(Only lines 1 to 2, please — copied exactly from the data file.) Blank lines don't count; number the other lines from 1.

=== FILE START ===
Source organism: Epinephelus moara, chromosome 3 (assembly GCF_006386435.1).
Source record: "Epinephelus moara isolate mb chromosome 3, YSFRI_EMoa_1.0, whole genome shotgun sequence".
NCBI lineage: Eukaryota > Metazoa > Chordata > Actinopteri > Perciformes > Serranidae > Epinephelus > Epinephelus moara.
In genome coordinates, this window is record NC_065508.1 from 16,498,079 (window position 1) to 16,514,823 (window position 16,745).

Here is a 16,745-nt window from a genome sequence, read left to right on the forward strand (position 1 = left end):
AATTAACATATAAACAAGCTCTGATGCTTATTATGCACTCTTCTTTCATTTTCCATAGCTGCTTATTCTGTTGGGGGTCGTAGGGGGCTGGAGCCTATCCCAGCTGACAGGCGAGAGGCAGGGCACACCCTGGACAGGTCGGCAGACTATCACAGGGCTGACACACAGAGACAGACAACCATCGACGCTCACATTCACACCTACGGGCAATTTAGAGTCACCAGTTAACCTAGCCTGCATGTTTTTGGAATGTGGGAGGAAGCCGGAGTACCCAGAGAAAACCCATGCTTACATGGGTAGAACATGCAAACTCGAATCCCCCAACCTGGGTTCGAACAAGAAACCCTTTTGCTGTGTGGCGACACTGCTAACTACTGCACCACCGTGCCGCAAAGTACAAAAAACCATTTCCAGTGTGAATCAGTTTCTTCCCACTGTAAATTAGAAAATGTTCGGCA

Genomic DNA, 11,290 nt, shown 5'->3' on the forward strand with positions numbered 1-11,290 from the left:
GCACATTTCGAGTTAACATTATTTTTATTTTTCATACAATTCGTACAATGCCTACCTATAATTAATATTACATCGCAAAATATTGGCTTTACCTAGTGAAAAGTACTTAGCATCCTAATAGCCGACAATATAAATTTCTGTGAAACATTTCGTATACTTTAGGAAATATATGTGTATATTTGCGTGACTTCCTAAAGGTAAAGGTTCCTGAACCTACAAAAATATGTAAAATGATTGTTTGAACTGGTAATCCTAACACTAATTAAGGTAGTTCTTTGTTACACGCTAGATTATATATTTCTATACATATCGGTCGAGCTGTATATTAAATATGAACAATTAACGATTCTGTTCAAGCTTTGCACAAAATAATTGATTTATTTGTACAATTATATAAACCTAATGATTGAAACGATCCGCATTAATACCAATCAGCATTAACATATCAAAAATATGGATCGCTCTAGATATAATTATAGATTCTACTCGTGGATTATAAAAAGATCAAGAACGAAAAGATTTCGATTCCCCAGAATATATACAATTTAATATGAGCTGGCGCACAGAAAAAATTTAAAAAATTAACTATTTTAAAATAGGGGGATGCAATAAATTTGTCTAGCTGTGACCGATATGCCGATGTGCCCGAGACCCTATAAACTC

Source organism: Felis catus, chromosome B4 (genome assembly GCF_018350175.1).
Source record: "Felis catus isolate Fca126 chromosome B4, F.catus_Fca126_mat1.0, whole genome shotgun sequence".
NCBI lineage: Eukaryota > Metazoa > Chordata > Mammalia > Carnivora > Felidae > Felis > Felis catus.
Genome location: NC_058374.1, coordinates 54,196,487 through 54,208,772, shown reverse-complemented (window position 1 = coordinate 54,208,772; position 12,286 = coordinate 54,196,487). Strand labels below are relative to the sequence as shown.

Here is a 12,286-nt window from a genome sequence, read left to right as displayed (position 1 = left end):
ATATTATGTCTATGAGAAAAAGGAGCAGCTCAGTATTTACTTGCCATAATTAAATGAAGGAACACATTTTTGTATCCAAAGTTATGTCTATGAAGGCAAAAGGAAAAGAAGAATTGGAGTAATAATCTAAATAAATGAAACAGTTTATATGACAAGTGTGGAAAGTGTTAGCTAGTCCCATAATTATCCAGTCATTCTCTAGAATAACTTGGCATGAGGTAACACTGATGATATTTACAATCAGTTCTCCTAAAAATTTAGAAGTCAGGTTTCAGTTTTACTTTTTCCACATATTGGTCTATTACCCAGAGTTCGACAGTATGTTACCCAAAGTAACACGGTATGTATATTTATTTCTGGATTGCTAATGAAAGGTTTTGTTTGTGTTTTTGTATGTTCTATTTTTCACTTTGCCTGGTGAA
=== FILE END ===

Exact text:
Source organism: Epinephelus moara, chromosome 3 (assembly GCF_006386435.1).
Source record: "Epinephelus moara isolate mb chromosome 3, YSFRI_EMoa_1.0, whole genome shotgun sequence".